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BWW Review: TRISTAN STRONG PUNCHES A HOLE IN THE SKY by Kwame Mbalia

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BWW Review: TRISTAN STRONG PUNCHES A HOLE IN THE SKY by Kwame Mbalia

"I'm not a hero. I'm a boy with a crew straight out of a dusty fairy-tale book, and everybody expects me to confront beasts and monsters and fly around on a raft. I don't even like flying. I'm scared of heights."

~TRISTAN STRONG PUNCHES A HOLE IN THE SKY


Disney Hyperion's Rick Riordan Presents line has another brand-new series to add to its growing family. This time, we get to dive into African mythology. Readers may knew Anansi if they read ANANSI THE SPIDER in school, and older readers may know a little from Neil Gaiman's ANANSI BOYS or may remember Br'er Rabbit from the long-banned Disney movie Song of the South. But do they know other heroes such as John Henry or Nyame?

Tristan Strong comes from a family of boxers. A family of winners. When he loses his first boxing match, he disappoints his father and grandfather, and winds up getting shipped off to his grandparents' farm in Alabama. He's also grieving, mourning an accident that killed his best friend Eddie. He carries Eddie's journal with him, working on their school project that retells the African myths of their youth. But on the trip, the journal starts glowing. His first night at the farm, Tristan is awoke by an intruder in the room -- Gum Baby, a sticky, loud-mouthed, sentient doll who steals Eddie's journal and flees. Running after him, Tristan winds up in the forest his grandmother forbid him from visiting -- and punches one of her bottle trees, breaking a bottle, unleashing evil, and causing a hole to appear in the sky.

That hole bridges our world with Alke, a parallel world called the "dream to your world's reality. The tales, the fables, the things you think are made up, they exist here. We aren't just stories -- we're real, with hopes and dreams and fears just like you." Tristan joins a girl named Ayanna and a host of characters he knows from the myths he grew up with who are, in fact, real beings. They're on the run from the Maafa and bone ships out to enslave them. The gang jumps from one encounter to the next, and Tristan learns that he is an Anansesem, a storyteller. The world tells him a story and he listens, then weaves the story into reality. And there are people who will do anything to get their hands on his powers...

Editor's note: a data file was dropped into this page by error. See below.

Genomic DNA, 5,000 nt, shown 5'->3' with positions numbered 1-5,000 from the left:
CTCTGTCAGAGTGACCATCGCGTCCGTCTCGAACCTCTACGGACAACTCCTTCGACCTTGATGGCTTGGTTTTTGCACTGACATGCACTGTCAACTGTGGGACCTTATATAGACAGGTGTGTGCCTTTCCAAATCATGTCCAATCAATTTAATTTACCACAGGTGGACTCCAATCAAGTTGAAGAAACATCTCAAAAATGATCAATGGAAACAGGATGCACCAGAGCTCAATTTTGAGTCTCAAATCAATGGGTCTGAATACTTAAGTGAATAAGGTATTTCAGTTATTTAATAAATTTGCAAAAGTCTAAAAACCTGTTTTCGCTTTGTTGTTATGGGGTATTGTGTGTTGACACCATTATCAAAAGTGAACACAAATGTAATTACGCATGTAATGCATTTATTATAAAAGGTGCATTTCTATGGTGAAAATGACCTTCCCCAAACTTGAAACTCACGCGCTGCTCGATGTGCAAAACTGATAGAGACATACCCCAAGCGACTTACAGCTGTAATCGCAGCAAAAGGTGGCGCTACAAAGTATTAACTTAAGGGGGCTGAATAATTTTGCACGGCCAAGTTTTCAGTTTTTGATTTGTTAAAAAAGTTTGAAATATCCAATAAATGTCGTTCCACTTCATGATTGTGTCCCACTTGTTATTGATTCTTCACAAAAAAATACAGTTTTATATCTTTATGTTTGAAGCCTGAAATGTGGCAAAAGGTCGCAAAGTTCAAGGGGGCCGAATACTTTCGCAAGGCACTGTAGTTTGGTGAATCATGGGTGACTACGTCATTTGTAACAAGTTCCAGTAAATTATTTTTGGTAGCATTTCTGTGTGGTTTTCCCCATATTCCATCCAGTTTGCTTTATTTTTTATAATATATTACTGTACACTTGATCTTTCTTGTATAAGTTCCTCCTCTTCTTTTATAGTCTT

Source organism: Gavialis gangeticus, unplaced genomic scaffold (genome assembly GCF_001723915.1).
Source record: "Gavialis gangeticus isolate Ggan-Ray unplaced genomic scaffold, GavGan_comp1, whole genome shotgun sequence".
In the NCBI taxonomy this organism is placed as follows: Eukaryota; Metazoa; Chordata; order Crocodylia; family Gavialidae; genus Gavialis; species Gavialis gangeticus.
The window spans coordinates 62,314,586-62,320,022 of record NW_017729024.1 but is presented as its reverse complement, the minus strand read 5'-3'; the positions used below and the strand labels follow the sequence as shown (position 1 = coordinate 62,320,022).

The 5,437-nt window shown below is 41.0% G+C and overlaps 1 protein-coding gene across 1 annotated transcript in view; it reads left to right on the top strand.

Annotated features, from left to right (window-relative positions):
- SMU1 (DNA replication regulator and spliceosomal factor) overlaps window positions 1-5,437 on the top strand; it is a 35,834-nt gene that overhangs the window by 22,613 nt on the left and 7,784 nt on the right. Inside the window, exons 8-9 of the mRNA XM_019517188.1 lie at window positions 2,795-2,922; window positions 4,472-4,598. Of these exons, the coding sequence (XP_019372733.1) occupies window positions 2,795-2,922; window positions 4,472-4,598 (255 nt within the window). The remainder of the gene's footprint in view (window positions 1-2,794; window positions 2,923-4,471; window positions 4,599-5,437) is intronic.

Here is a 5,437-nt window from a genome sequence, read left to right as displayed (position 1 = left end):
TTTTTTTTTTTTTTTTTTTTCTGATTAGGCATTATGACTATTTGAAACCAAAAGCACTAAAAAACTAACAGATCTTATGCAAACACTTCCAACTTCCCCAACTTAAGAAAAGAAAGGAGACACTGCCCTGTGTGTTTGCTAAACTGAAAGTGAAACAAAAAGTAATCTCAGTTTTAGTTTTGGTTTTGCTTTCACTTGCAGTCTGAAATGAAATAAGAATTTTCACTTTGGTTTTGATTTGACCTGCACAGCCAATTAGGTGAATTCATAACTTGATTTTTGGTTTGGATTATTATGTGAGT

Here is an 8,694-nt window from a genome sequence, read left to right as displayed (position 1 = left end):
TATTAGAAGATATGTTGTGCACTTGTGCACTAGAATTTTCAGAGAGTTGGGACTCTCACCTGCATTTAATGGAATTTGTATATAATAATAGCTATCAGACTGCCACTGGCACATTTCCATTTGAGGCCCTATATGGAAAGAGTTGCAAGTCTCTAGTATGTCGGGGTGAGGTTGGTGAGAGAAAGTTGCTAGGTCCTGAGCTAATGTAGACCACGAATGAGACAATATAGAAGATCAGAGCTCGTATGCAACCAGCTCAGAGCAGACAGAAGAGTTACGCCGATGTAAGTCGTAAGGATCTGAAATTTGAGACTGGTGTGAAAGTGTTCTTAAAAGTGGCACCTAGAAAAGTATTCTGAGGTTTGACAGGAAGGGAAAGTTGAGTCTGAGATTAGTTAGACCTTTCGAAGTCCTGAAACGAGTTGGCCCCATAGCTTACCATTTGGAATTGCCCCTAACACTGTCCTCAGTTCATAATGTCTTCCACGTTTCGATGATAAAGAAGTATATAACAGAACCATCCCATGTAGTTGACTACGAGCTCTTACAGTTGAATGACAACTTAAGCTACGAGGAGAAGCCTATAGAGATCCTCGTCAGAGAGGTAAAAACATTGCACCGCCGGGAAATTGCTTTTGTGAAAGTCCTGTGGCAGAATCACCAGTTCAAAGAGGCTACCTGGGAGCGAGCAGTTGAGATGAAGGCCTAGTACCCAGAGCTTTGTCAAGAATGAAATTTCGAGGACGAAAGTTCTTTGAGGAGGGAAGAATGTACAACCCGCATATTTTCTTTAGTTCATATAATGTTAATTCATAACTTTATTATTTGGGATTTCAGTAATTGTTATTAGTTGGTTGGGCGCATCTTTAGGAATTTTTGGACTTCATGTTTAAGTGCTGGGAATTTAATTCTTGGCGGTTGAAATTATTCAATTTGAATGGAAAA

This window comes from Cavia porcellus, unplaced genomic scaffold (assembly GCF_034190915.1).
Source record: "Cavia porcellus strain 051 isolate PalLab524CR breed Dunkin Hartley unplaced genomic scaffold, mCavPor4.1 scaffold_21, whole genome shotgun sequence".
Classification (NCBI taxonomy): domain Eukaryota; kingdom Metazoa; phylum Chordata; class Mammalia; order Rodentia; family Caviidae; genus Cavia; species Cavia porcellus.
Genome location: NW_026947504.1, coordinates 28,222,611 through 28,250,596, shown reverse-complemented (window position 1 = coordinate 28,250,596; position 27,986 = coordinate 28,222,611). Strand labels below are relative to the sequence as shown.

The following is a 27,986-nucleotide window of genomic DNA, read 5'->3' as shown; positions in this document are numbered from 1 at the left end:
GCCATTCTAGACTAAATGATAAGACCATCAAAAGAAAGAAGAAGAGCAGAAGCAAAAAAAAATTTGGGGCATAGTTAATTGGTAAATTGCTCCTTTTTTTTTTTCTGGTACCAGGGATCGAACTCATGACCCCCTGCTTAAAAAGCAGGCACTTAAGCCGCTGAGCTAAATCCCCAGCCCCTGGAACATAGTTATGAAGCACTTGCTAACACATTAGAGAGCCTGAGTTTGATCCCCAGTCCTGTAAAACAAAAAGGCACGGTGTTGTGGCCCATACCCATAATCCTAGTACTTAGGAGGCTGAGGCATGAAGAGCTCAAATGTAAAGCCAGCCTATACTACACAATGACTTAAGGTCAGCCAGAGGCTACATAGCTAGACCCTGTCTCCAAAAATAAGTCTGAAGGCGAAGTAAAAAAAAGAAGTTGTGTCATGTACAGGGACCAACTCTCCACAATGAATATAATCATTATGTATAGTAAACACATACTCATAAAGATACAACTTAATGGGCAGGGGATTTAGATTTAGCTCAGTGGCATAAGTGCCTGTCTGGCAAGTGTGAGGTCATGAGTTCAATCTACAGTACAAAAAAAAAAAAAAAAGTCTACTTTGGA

In some ways, Tristan Strong punches its own hole into the Rick Riordan Presents universe. Most of the books up until now have taken place in our world and our reality, with kids discovering their powers and the secrets of their heritage. For this series, Tristan falls into another world and is bestowed powers he wouldn't have in our world. His power is also seriously cool. As a fellow writer myself, I would love a power connected to storytelling. Words are their own weapons. As Tristan laments at one point, he may not have a sword or bow and arrow like other heroes, but that doesn't make him any less of a hero. And in the spirit of other books in the line, ordinary objects are bestowed with extraordinary magic. In this case, it is Tristan's bracelet, with Ananshi's adinkra charm for storytelling and Nyame's adinkra charm for focus and clarity. There is also a really, really cool, useful item created in the book's final moments, and I want so badly to mention it here because it's one of my favorite magic-infused tools, but it's super-spoilery and will likely play a huge role in the sequel.

There was a large cast of characters at play and the story has fast pacing, moving from one leg of the adventure to the next, to the next, to the next. The adventure will keep young readers on their toes and enthralled, waiting to see if Tristan and his friends will escape or win or find what they need, completely invested in the journey. A lot of the nuanced symbolism revolving around slavery may go over younger readers heads, but many will experience solidarity with issues such as enormous parental expectation or the loss of a loved one, and possibly even survivor's guilt. I love that so many books in this line don't shy away from harder issues or dumb them down for the audience. Kids experience as much as adults do, and yet adults want to shield them from the horrors of the world. If they're shielded too much and various topics are never discussed, they may not have the tools they need to process what they're experiencing or realizing that they're not alone. I love that these books don't shy away from the tough stuff to "protect the kids" and instead bring up mature topics or have kids going through the unthinkable. It's one of the things that makes these books so great and helps them resonate with readers young and old, keeping them popular and well-loved. TRISTAN STRONG PUNCHES A HOLE IN THE UNIVERSE may stand apart from its peers in terms of world-building and its questing elements, but its heart beats the same drum and is still a commendable inclusion in the line.

TRISTAN STRONG PUNCHES A HOLE IN THE SKY by Kwame Mbalia publishes October 15, 2019 from Disney Hyperion.




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